You know that feeling that you get in mid-April when tax season rolls around? The one where you financially expose yourself to the IRS. It's the paper equivalent of having to pee in a cup or turn your head and cough. Most people have a pretty good idea of what the overall outcome will be, but that doesn't relieve them of that general feeling of anxiety.
If you know that feeling, then you probably understand the sensation that college football coaches feel in the immediate aftermath of the season. For some, the pressure cooker that comes with postseason reflection can be prolonged by bowl season while for others, the feeling is magnified by the failure to qualify for the postseason altogether. For the latter, late-November is the proverbial "tax season" and the FRS (Fan Review Service) is already peeling through every detail of a season.
However, these coaches don't have the exclusivity of a couple of semi-qualified accountants pouring over their financials, they have to deal with the scrutiny of an entire fanbase, some competent and others not. It's like turning in your 1040 knowing you've got a 50/50 chance between being reviewed by a summa cum laude graduate with a calculator or a sixth-grade dropout with a crayon.
Granted, it's not exactly as cut and dry when it comes to fans, as some are moderately stupid and others are moderately smart, but you get the picture. That being said, it doesn't excuse coaches like Derek Dooley from being held accountable.
For those of you that know me, you know I've been fairly supportive of Derek Dooley throughout his time in Tennessee and even as the Volunteer Nation continues to fracture I'm still comfortable enough to say that he deserves AT LEAST one more year. Yet, where there was once a reasonable amount of confidence there's now an aura of diffidence to say the least.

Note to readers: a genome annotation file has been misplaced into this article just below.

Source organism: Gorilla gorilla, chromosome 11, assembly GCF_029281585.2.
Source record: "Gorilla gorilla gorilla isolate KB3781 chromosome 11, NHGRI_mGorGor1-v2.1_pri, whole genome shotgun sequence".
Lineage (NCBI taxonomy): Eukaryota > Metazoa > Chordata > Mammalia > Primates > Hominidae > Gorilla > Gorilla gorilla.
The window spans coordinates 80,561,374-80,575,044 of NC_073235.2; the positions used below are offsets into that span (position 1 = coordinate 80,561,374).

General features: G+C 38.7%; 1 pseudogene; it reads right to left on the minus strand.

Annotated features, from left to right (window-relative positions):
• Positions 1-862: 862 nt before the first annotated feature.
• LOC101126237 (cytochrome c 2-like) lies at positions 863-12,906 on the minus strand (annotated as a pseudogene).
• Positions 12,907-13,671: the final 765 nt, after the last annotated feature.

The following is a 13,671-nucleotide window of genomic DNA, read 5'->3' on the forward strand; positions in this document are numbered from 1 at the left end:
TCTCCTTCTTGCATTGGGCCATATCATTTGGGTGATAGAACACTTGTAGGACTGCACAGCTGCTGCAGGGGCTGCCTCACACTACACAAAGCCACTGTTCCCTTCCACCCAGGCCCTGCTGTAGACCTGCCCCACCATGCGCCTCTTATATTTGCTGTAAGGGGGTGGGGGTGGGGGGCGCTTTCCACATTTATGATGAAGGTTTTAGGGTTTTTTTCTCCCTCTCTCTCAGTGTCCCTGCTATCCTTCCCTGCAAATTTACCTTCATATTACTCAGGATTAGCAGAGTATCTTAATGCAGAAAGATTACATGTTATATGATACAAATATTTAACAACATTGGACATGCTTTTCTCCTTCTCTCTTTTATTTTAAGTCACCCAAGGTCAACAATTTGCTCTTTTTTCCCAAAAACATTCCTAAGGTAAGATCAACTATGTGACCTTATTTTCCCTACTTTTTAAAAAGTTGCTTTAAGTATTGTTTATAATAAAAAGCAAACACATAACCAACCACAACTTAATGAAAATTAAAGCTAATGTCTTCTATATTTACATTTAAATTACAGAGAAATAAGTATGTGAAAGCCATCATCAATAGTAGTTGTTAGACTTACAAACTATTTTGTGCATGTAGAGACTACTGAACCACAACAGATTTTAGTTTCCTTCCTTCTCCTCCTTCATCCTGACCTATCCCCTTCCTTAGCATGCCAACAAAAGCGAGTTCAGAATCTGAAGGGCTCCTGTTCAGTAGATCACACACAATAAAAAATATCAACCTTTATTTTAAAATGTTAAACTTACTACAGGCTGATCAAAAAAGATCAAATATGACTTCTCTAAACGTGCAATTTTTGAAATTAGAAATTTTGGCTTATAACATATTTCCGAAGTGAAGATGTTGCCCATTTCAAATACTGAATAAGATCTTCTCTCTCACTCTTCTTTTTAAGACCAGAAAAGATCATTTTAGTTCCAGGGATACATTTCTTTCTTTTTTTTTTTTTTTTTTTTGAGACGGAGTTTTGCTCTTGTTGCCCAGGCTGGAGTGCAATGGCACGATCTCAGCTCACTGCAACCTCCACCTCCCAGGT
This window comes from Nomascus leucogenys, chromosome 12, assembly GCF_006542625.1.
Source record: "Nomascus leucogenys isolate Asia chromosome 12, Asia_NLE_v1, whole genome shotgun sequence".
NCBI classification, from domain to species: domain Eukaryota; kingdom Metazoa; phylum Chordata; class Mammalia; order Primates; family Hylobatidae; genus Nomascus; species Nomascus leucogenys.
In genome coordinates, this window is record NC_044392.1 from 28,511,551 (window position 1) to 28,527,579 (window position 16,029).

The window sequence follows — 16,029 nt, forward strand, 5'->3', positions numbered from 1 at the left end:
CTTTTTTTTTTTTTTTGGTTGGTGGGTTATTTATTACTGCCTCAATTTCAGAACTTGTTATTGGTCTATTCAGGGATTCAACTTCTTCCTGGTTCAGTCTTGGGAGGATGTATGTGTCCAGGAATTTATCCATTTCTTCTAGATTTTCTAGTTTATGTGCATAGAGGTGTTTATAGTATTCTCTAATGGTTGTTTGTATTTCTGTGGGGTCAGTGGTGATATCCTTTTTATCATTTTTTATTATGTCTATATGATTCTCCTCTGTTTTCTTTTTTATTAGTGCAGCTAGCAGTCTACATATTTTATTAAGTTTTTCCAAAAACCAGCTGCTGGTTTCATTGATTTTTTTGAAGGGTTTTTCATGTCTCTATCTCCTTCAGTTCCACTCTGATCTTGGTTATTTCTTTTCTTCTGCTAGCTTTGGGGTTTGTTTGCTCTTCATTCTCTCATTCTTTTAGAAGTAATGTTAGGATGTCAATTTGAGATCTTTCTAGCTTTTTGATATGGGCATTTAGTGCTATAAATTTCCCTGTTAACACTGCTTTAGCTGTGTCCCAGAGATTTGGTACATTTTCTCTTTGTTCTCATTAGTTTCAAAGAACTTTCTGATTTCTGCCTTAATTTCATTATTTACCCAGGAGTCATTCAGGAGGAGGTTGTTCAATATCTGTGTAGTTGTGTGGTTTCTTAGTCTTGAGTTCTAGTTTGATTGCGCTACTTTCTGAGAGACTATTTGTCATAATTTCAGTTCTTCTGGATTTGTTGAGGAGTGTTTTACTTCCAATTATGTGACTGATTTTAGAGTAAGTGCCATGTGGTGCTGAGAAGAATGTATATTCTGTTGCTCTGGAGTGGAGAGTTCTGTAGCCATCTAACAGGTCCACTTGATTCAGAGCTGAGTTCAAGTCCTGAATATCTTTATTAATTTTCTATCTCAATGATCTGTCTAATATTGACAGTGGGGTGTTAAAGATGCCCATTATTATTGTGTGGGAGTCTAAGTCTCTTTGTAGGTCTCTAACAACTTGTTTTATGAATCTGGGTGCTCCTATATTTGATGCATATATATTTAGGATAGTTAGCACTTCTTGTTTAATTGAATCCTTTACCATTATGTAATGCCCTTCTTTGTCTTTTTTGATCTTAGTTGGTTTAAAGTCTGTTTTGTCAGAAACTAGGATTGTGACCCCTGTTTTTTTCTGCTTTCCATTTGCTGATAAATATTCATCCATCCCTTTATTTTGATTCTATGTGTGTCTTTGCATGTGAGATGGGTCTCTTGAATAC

Since Derek Dooley's opening press conference, a lot of people have taken a liking to Derek Dooley's style. He's been pined as the anti-Kiffin, and the vast majority of the fanbase bought in at one point or another. Nevertheless, as is the case with traditionally successful college football programs, the fans are largely substance over style in nature.
Derek Dooley may say the right things (as one Tennessee blogger would refer to as "Corporacracy") but the fact of the matter is that he simply hasn't provided the "substance" that we all desire. Dooley may not have overtly promised anything like his predecessor, but when you take the job at the University of Tennessee there are certain promises that are inferred.
Wins over Florida, Georgia and Alabama are expected. Wins over Vandy and Kentucky are demanded. Simply put, success is required.
There's no questioning the difficulty of the situation that Derek Dooley came into, but time is running short, and the excuses he's propped this program up on won't cut it in 2012. Dooley will get his chance next year to prove definitively whether or not he's the right man for the job but it's also time for a certain level of accountability.
It will be the buzz word, and the thing that he will be defined by. Personally, I don't know what to expect from Dooley and the Vols in 2012 in terms of wins and losses, but EVERYONE should expect accountability.